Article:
Responses to comments and questions about myPublicFeeds.opml.

There were lots of positive comments, people who thought that it was a good simple proposal, kudos for Jeremy Zawodny, and for OPML, etc. To all these thank you for the encouragement.

Following are responses to questions and suggestions for different approaches.

Let type be more than "rss"

Lindon Parker says the type should not be required to be RSS. This would open the door for other protocols to be used, like instant messaging, calendar reminders, etc.

I'm inclined to say no to this, because there's lots of ways to add generality but then this will become a complicated format, and hard to support. How can you say you fully support it if you must support any protocol that might come up in the future. Look at how short this spec is, that's because it leverages existing specs. No reason a format can't come along later and say it's just like myPublicFeeds.opml with some additions, relaxed rules, etc.

Why not index.opml?

I believe index.opml would be the home page for the site, in an outline, to be rendered for viewing in HTML either by a content management system, or some transformation format. Believe it or not, I actually have quite a few websites whose home pages are generated this way. (I use an outliner for more than just lists of feeds, and I'm not the only one.)

In other words this is not called index.opml because that is not what it is. Why not drop the "my" part?

I used to think it's dorky too, but users like it, and I've come to like it, mySelf. Further, it follows prior art, mySubscriptions.opml is the file all the aggregators look for to get your subscriptions from another aggregator. Why not use a link element instead?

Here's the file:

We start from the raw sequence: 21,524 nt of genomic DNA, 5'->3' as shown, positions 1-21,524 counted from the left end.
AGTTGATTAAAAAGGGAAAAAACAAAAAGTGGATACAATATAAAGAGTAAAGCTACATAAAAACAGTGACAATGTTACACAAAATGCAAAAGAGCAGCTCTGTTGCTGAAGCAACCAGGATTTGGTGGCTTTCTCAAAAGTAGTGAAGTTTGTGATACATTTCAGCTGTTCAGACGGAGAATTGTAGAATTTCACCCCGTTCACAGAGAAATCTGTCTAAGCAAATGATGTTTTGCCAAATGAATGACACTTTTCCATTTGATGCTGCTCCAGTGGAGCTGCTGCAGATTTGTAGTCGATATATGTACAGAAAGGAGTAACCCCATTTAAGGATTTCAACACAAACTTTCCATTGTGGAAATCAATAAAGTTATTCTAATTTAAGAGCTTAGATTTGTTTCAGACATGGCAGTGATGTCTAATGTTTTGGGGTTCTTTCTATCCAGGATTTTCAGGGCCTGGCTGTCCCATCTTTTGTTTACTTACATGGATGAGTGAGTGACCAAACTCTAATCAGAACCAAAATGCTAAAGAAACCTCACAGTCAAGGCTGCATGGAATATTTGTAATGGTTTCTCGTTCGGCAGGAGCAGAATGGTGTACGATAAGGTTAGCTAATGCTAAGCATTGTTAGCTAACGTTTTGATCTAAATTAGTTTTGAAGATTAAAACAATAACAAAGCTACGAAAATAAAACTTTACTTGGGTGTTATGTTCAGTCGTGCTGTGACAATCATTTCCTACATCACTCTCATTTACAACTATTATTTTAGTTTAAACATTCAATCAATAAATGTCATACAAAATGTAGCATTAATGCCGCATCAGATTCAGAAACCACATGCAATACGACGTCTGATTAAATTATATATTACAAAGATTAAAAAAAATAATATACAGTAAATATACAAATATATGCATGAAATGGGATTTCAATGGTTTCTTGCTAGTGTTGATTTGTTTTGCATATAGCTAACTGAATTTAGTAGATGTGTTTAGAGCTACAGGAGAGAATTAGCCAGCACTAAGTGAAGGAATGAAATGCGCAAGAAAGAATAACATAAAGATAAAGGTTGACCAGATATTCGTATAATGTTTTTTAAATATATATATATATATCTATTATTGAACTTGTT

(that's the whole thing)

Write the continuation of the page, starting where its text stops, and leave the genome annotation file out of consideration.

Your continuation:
This is the number one FAQ and I asked it myself when talking with Jeremy about this feature.

Key point: myPublicFeeds.opml is not instead of using a link element, it's in addition to a link element. Really Simple Discovery, RSD, which is a broadly supported format, works really well at answering the question -- Is there a RSS version of this HTML file?

myPublicFeeds.opml answers a different question -- "Where are all the public RSS feeds on this server?"

Think about it like this. Suppose you had 1000 RSS feeds on your server. How would you communicate that to an aggregator using a link element? What would the aggregator have to do to get the link element? Would that really be more efficient than trying to read a file that might not be there? For most servers reading a file that isn't there is more efficient than reading a 100K HTML file that might or might not contain a link element, and also might or might not be there.Why not use a text file? Or OCS? Or RDF?

If XML didn't exist, using a comma or tab-separated text file would be a good idea. But aggregators, almost by definition, are good at consuming XML, so why not use the higher level language that they all already understand?Continuing in the same vein, OPML is a good solution because most aggregators already support it, for exactly this purpose. It's easy for content producers to generate it. So it's pretty ideal.

Nothing would be gained, imho, by using RDF because aggregators don't use it for lists of feeds.


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